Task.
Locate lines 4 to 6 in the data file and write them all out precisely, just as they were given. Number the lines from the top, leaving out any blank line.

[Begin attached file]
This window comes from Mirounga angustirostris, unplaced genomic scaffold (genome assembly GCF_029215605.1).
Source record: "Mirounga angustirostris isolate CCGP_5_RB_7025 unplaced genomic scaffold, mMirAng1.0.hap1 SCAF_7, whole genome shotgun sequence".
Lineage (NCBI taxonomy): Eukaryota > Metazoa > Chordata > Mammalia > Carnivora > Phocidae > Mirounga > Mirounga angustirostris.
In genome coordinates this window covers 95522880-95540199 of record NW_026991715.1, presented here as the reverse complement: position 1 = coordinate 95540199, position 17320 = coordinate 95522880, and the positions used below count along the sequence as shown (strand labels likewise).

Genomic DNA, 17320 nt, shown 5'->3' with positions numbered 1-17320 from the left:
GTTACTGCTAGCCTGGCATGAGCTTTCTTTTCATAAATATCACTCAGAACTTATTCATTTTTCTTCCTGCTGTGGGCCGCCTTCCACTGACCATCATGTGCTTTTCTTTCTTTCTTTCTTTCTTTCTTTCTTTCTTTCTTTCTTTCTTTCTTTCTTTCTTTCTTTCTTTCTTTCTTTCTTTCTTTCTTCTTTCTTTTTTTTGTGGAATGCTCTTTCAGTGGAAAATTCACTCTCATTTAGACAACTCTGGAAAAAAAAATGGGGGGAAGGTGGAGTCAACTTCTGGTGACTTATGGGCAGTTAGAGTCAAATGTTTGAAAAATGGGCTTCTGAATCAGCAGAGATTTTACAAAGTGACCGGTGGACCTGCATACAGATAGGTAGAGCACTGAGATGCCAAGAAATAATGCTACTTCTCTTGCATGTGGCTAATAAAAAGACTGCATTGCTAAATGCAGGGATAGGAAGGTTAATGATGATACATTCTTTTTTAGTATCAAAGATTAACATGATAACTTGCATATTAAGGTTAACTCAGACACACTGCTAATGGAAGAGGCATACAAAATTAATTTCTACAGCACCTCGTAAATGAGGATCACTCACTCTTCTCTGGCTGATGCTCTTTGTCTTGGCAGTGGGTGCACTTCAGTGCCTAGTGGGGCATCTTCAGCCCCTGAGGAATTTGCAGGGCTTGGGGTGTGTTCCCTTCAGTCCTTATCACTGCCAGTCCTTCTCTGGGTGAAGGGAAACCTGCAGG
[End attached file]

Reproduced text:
In genome coordinates this window covers 95522880-95540199 of record NW_026991715.1, presented here as the reverse complement: position 1 = coordinate 95540199, position 17320 = coordinate 95522880, and the positions used below count along the sequence as shown (strand labels likewise).

Genomic DNA, 17320 nt, shown 5'->3' with positions numbered 1-17320 from the left:
GTTACTGCTAGCCTGGCATGAGCTTTCTTTTCATAAATATCACTCAGAACTTATTCATTTTTCTTCCTGCTGTGGGCCGCCTTCCACTGACCATCATGTGCTTTTCTTTCTTTCTTTCTTTCTTTCTTTCTTTCTTTCTTTCTTTCTTTCTTTCTTTCTTTCTTTCTTTCTTTCTTTCTTTCTTTCTTCTTTCTTTTTTTTGTGGAATGCTCTTTCAGTGGAAAATTCACTCTCATTTAGACAACTCTGGAAAAAAAAATGGGGGGAAGGTGGAGTCAACTTCTGGTGACTTATGGGCAGTTAGAGTCAAATGTTTGAAAAATGGGCTTCTGAATCAGCAGAGATTTTACAAAGTGACCGGTGGACCTGCATACAGATAGGTAGAGCACTGAGATGCCAAGAAATAATGCTACTTCTCTTGCATGTGGCTAATAAAAAGACTGCATTGCTAAATGCAGGGATAGGAAGGTTAATGATGATACATTCTTTTTTAGTATCAAAGATTAACATGATAACTTGCATATTAAGGTTAACTCAGACACACTGCTAATGGAAGAGGCATACAAAATTAATTTCTACAGCACCTCGTAAATGAGGATCACTCACTCTTCTCTGGCTGATGCTCTTTGTCTTGGCAGTGGGTGCACTTCAGTGCCTAGTGGGGCATCTTCAGCCCCTGAGGAATTTGCAGGGCTTGGGGTGTGTTCCCTTCAGTCCTTATCACTGCCAGTCCTTCTCTGGGTGAAGGGAAACCTGCAGG